The road to the end of the pandemic is long and winding. The threat of new and more infective or resistant variants of the coronavirus is threatening even the countries that have vaccinated their populations the most.

This is happening in the United Kingdom, where the alarming expansion of the Indian variant – last Thursday a 160% increase was announced compared to the previous week – has led the Government led by Boris Johnson to ask that people do not travel or leave the areas most affected by this strain unless absolutely necessary.

This recommendation affects Bolton, Kirklees, Burnley and Darwen and Burnley in central Britain and Leicester, Hounslow (London), Bedford and North Tyneside. In addition, it is also requested to avoid indoor gatherings and to maintain a distance of two meters to curb contagions.

The publication of these guidelines -which do not have the status of law- on the NHS website without notifying the authorities of the affected areas has provoked criticism from both mayors and the head of the opposition, Keir Starmer, who has asked Johnson to clarify the changes “quickly”.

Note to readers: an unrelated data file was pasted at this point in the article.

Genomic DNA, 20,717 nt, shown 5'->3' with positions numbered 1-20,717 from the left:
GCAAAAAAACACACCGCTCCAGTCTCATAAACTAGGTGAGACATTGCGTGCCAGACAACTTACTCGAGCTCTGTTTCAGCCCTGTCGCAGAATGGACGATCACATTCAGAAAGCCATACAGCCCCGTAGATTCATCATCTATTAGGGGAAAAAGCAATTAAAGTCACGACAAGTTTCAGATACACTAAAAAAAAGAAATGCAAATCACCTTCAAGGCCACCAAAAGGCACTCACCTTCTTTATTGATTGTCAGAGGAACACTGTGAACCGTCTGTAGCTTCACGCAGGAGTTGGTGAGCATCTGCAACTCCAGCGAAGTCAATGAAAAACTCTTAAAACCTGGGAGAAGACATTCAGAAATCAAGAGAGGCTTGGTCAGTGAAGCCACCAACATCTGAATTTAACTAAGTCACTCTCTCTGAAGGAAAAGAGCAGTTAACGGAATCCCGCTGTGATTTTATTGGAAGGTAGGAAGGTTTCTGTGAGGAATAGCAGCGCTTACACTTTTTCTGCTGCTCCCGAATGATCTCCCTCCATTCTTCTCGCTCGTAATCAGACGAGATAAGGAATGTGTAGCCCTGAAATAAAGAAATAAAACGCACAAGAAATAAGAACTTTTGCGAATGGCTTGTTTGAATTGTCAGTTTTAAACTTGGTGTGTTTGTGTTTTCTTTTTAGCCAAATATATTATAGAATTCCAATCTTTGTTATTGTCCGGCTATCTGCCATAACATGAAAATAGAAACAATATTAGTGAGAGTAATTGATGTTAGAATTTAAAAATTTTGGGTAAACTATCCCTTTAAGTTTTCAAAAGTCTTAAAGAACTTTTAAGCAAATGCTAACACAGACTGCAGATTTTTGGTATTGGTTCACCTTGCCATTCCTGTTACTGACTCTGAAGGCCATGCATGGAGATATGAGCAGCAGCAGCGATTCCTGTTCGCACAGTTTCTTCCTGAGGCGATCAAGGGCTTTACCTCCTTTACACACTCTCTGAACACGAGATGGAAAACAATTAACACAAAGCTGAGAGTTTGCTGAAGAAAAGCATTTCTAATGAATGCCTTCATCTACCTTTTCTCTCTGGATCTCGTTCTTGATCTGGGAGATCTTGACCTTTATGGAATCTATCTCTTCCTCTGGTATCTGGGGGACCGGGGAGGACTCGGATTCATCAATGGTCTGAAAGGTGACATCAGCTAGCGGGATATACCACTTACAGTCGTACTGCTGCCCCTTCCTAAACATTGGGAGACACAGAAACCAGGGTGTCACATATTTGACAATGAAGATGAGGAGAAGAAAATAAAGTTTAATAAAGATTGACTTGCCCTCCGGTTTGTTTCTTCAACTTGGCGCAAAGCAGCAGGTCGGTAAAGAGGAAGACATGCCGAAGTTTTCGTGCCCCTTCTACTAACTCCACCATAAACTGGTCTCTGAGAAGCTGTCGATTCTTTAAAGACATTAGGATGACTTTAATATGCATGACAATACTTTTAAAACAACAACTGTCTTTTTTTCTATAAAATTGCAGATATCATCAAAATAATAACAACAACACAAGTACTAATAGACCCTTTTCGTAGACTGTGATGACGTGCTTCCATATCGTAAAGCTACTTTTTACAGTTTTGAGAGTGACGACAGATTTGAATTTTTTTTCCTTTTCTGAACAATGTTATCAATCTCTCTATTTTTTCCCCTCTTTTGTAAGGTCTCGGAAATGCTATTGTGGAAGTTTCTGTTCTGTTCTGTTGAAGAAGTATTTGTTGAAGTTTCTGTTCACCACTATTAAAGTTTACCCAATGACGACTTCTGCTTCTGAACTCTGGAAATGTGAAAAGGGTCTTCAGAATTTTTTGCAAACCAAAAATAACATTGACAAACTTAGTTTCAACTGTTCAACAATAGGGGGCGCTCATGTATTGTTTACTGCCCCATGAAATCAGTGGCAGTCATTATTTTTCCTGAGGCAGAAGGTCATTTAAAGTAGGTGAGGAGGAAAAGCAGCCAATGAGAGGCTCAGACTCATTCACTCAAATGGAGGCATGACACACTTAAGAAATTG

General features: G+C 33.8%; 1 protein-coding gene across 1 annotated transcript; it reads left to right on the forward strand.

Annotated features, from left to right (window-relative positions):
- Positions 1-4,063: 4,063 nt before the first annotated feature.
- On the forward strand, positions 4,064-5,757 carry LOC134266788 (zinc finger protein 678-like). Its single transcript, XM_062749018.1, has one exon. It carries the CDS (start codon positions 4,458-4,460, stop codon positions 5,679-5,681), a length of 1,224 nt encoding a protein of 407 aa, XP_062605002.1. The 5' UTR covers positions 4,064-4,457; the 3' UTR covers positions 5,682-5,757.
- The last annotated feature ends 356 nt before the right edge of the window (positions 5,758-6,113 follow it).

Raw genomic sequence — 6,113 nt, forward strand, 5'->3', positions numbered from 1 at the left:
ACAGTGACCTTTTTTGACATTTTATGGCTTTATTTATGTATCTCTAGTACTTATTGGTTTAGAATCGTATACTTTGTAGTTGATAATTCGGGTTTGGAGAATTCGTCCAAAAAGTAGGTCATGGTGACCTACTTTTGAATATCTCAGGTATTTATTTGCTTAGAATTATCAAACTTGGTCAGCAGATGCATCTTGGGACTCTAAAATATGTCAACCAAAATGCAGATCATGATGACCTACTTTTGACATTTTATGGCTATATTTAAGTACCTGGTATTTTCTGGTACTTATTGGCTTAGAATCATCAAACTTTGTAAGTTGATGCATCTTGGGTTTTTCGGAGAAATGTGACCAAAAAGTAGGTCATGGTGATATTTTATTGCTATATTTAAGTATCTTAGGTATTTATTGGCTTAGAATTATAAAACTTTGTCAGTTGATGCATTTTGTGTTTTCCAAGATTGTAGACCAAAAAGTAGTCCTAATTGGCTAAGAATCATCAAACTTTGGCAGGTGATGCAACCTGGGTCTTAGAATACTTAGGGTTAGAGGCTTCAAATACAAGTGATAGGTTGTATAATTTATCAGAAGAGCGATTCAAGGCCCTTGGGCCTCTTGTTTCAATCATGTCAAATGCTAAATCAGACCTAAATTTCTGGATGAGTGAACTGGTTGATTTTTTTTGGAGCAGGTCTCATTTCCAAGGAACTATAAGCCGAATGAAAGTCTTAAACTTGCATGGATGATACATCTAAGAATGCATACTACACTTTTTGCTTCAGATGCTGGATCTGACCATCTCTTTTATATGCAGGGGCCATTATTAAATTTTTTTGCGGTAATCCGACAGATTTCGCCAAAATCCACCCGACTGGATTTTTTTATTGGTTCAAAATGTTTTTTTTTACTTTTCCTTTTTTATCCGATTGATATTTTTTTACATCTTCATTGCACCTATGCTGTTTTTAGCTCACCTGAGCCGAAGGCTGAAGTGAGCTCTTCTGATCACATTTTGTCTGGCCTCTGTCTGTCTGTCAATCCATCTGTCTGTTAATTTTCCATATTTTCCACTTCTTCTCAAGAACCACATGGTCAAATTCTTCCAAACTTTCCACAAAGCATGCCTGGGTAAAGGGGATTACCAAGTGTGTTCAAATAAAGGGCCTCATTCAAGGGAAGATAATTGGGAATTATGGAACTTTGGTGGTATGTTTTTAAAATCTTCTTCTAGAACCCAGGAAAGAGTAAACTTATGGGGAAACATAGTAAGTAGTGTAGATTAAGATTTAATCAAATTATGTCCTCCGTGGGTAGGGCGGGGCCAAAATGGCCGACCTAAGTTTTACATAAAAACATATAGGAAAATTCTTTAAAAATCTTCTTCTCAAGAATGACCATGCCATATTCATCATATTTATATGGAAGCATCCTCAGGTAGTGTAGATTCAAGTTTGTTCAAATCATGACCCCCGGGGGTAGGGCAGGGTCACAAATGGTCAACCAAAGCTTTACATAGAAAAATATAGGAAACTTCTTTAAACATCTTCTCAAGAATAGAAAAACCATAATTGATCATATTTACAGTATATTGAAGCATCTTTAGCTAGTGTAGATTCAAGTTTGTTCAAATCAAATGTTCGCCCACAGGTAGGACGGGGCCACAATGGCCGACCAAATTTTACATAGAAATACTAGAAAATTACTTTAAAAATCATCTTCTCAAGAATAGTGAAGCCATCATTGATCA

In the country with the second highest percentage of the population vaccinated with at least one dose – 56% of the population and 72.3% of adults, only Israel has vaccinated more – the Indian variant is replacing the British variant at the forefront of the ecological niche in several areas.

At the moment, the British government has detected more than 5,000 cases of this strain of the virus in England alone and in places such as Bolton, Blackburn or Bedford this variant is already behind most of the new cases.

However, despite the worrying advance of this strain, the United Kingdom maintains, for the moment, very low coronavirus incidence figures. According to NHS data, only 2,439 cases have been reported nationwide in the last day, although infections have increased by 17% compared to the previous week.

Likewise, the number of deaths caused by the pathogen continues to plummet. In the last seven days only 40 people have died from coronavirus, 46.7% less than the previous week.

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